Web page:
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Pop Music | Checking In With . . . Kid Rock

Freely Rocking Without a Care

The singer-rapper/party animal, happy with career and family, looks back.

May 28, 2000|RICHARD CROMELIN | Richard Cromelin is a Times staff writer

How do you follow up an album that has sold more than 6 million copies and established the artist as a larger-than-life figure who seems to be everywhere on the pop music landscape?

If you're Kid Rock, you don't. "It's not a follow-up to 'Devil Without a Cause,' it's a preview," says the singer-rapper and multi-instrumentalist.

Which is his way of saying that "The History of Rock," due in stores Tuesday, is a retrospective that collects some tracks from the independent albums he made in the early and middle '90s, before he signed with Atlantic Records and broke through with such hits as "Bawitdaba" and "Cowboy." The album also includes some unreleased songs and a couple of new recordings (see review, Page 59).

In an interview, the 29-year-old Detroit native, whose real name is Bob Ritchie, talked about the new release, his public image and his ability to be both parent and party animal.

Question: Why did you put out this retrospective now, instead of releasing a new album?

Answer: I have enough stuff recorded for a new album, but I have a lot of songs I've done over the years, and I thought it was important to put this out to show the kids that not everything I've done is great, but everything somehow led up to "Devil." I'm pretty content with myself now, so I don't have any problem with putting out something like that. The critics will get their shots at it, and I know it won't sell like "Devil"--it's not radio-friendly. But I thought it was important to put it out there.

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Q: Your mix of rap and rock has gotten you categorized with rap-rock bands like Limp Bizkit. What are your feelings about that whole genre?

A: There's good and bad in it, like any kind of music. The problem is now they're signing any white guy that can rap, the same way they're combing the malls for any boy bands that can dance.

My loyalty's just to good music. I can mix in straight rock with the hip-hop and do a sort of country thing and whatever I want. Everybody always said, "Pick a direction, you have to pick a direction, you can't have a ballad in the middle of a rock album like that, you can't have a banjo in a hip-hop record." But I did it. You can do whatever you want if you write good songs and you're talented.

So I don't know that the rap-rock thing will be the future. I think the future is in the mixing of styles, not in any one thing.

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Q: You and Eminem have been mentioned a lot lately in articles about race and rap--one issue being whether white rappers are exploiting a black style. Is that something you've thought about and dealt with?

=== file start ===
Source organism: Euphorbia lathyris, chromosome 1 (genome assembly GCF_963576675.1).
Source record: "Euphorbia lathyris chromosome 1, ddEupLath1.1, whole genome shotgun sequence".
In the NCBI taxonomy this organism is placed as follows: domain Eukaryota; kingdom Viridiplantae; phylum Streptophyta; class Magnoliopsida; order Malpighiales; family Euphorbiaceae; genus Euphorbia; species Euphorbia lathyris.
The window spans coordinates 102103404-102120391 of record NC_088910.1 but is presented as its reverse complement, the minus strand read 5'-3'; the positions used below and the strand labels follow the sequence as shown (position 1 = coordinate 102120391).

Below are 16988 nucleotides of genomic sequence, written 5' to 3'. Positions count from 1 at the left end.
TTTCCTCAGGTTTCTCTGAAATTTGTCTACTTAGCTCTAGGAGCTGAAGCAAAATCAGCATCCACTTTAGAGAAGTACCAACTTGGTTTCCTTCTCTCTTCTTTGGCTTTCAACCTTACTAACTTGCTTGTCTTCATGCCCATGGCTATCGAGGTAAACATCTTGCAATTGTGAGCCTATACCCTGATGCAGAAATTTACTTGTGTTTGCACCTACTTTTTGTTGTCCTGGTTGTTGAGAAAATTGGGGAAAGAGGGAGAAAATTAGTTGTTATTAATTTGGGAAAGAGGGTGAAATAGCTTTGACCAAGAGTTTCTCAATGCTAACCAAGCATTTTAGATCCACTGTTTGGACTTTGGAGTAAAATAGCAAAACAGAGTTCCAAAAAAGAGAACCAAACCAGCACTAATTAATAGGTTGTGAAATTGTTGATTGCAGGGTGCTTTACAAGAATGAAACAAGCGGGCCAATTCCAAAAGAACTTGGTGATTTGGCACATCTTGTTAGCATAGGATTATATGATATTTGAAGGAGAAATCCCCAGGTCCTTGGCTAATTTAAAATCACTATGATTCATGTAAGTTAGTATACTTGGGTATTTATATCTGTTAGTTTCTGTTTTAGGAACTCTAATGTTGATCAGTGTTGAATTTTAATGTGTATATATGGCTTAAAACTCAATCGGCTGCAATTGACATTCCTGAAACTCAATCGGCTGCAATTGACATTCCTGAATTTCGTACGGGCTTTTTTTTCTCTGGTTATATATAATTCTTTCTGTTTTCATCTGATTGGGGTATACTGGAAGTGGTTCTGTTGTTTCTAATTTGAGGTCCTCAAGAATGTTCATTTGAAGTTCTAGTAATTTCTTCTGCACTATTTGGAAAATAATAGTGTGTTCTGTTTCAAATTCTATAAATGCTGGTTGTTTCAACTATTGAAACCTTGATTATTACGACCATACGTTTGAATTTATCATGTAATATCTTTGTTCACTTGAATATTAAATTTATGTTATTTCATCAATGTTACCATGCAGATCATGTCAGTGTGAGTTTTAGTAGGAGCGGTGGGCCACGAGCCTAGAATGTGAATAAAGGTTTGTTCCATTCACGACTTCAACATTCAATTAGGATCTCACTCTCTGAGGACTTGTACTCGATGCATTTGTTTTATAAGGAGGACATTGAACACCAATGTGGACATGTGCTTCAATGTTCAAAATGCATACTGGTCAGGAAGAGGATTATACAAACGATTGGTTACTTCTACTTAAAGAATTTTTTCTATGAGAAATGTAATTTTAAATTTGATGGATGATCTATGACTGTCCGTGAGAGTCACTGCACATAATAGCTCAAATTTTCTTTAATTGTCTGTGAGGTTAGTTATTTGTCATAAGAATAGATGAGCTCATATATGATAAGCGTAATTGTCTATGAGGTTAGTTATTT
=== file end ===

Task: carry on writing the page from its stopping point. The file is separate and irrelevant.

A: I've always dealt with it. . . . But if anybody tells me I can't do the music I want to do, they can [expletive] my [expletive]. . . . It's just ignorant.

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Q: When you got into hip-hop as a teenager, did you wonder if your race would be an obstacle?

A: Yeah, it probably was. But I was out there with those guys, touring with Ice Cube and Too $hort, acts like that. Too $hort was very nice, but nobody went out of their way to really help me out. . . . I think they were worried they'd look like Uncle Toms if they were out there helping the white kid.

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Q: Talk a little about your public image, the Kid Rock character. How close is that to the real person?

A: I used to say that the character is pretty much me, and that's true in a way. But it is a character, and when you see me at my son's soccer game with my video camera, there's obviously a big difference.

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Q: The difference is that the Kid Rock character is known for hard partying. Have you always been that way?

A: I think that's just in my blood. My dad was into partying, my mom was into partying. They'd have keg parties, they'd have hayrides and just get wild. . . . But I've always been able to balance. I can be as wild and party harder than anyone, but when I have to get up in the morning and take care of business or deal with things I have no problem doing that.

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Q: Now that you've finally found success, is life in the spotlight all you expected? Are there any negatives?

A: I like it. I know it means when I go out I sign autographs and take pictures with fans, but I don't mind. I don't complain about it. Sometimes it's a little weird after you've been on a plane for 12 hours and it's 6 a.m. and a woman's yelling at you because you get in your limo instead of signing an autograph, but that's OK.

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Kid Rock appears with Metallica, Korn, Powerman 5000 and System of a Down on July 15 at the Los Angeles Memorial Coliseum, 1201 S. Figueroa St., 2 p.m. $45 and $65. (213) 741-1151.

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